The Wanderer

As I walked through the wilderness of this world …

Posts Tagged ‘John Rogers of Dedham

Fetching fire from Dedham

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Dedham signKelvedonStambourneColchesterLavenhamDedham ∙ Maldon

Dedham is in the heart of ‘Constable country’ but, much as I have enjoyed Constable’s work, it was yet another preacher who carried us to Dedham.

This time it was the esteemed John Rogers, known as “Roaring Rogers,” although I discovered that the celebrated divine Matthew Newcomen, who preached several times before the House of Commons at Westminster, had also been a minister of the gospel to the church.

John Rogers was born in Essex about 1572.  He was a related to the preacher Richard Rogers of Wethersfield who provided for his education at Cambridge.  On his arrival at Cambridge the godless John twice sold his books and wasted the proceeds.  Richard Rogers would have abandoned him at this point, but for the intervention of his wife.  He therefore invested a third time in the young man, and this coincided with God’s work of grace in John Roger’s heart.  The books were therefore properly employed, and Rogers became a credit to his college and a model of holiness.  Richard Rogers later said, “I will never despair of any man, for John Roger’s sake.”  In 1592 John Rogers became vicar of Honingham, Norfolk, and in 1603 succeeded Lawrence Fairclough as vicar of Haverhill, Suffolk.

John Rogers (Dedham)

In 1605 he was translated to Dedham where he became the lecturer (not the vicar).  This important distinction probably arose from distrust of or incompetence among the clergy when people desired faithful preaching.  Private enterprise entered the arena, and some communities employed a lecturer alongside the vicar.  This was Rogers’ office, and the practice continued until 1918, when the two roles of vicar and lecturer were combined.  Rogers was required to deliver two lectures weekly: one at 8.00am on a Tuesday (before the market started at 9.00am) and one on Sunday afternoon.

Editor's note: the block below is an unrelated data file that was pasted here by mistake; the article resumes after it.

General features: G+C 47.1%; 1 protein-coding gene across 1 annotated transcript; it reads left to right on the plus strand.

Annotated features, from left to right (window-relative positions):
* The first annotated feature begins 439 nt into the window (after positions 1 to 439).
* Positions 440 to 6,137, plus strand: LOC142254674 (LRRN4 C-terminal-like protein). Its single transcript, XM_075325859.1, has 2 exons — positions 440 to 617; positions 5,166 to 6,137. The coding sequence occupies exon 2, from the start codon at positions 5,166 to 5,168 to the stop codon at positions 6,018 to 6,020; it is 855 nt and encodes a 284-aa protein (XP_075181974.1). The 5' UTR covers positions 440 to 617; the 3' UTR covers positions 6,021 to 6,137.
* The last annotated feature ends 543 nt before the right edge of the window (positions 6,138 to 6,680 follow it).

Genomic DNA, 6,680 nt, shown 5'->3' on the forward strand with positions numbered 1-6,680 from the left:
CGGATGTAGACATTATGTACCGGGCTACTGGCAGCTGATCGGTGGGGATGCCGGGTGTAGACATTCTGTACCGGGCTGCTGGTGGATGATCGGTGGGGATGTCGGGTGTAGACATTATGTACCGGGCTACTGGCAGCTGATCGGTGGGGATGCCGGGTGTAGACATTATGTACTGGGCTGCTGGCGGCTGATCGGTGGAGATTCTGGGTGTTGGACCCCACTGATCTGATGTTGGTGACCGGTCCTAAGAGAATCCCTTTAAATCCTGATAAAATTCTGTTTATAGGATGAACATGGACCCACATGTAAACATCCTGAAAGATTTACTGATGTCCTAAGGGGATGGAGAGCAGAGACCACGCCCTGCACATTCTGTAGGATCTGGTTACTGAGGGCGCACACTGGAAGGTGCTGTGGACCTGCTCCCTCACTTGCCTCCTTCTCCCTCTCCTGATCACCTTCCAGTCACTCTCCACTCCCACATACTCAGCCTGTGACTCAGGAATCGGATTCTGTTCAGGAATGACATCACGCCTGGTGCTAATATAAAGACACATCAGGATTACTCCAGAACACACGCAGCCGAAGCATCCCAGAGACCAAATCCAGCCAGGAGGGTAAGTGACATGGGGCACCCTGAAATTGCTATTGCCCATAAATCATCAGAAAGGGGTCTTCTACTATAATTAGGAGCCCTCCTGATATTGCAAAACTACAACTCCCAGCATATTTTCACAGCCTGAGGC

Dedham pulpit

For over thirty years Rogers discharged his duty faithfully, having a reputation as “one of the most awakening preachers of the age.”  His gift lay in his distinctive delivery of the sound and careful sermons which he prepared, and so well-known did Rogers and his preaching become that godly people used to say to one another, “Let us go to Dedham to fetch fire.”  Cotton Mather reports a saying of Ralph Brownrig that Rogers would “do more good with his wild notes that we with our set music.”

Dedham church exterior

People would travel the 60 miles from Cambridge on horseback just for the privilege of hearing Rogers speak God’s truth.  When he preached the church building would be crowded, with those who could not enter thronging outside.  In fine weather he preached from the top of the North Porch to a congregation of over 1000 people.  This was no flash in the pan.  At the west end of the church spacious galleries were erected which spanned the whole breadth of the nave and the aisles up to the second pier.  Looking up now, the visitor can still see initials cut out upon the backs of the pillars (some sort of holy graffiti?).  The galleries themselves were removed in the restoration work of 1862.

Dedham church interior

Rogers’ life was not without troubles.  His lecture was supressed from 1629 till 1631, on the ground of his nonconformity.  His subsequent compliance was not strict.  Giles Firmin, one of his converts, “never saw him wear a surplice,” and he only occasionally used the prayer-book, and then repeated portions of it from memory.

Several well-known anecdotes capture something of the fervency and fire of Rogers the preacher, his self-forgetful earnestness in the pulpit.  Thomas Goodwin, himself to become a renowned preacher and scholar, went to hear Rogers preach before he was converted, not imagining that anyone would be able to touch his conscience.  Goodwin reported his experience to John Howe, who recorded it in this way: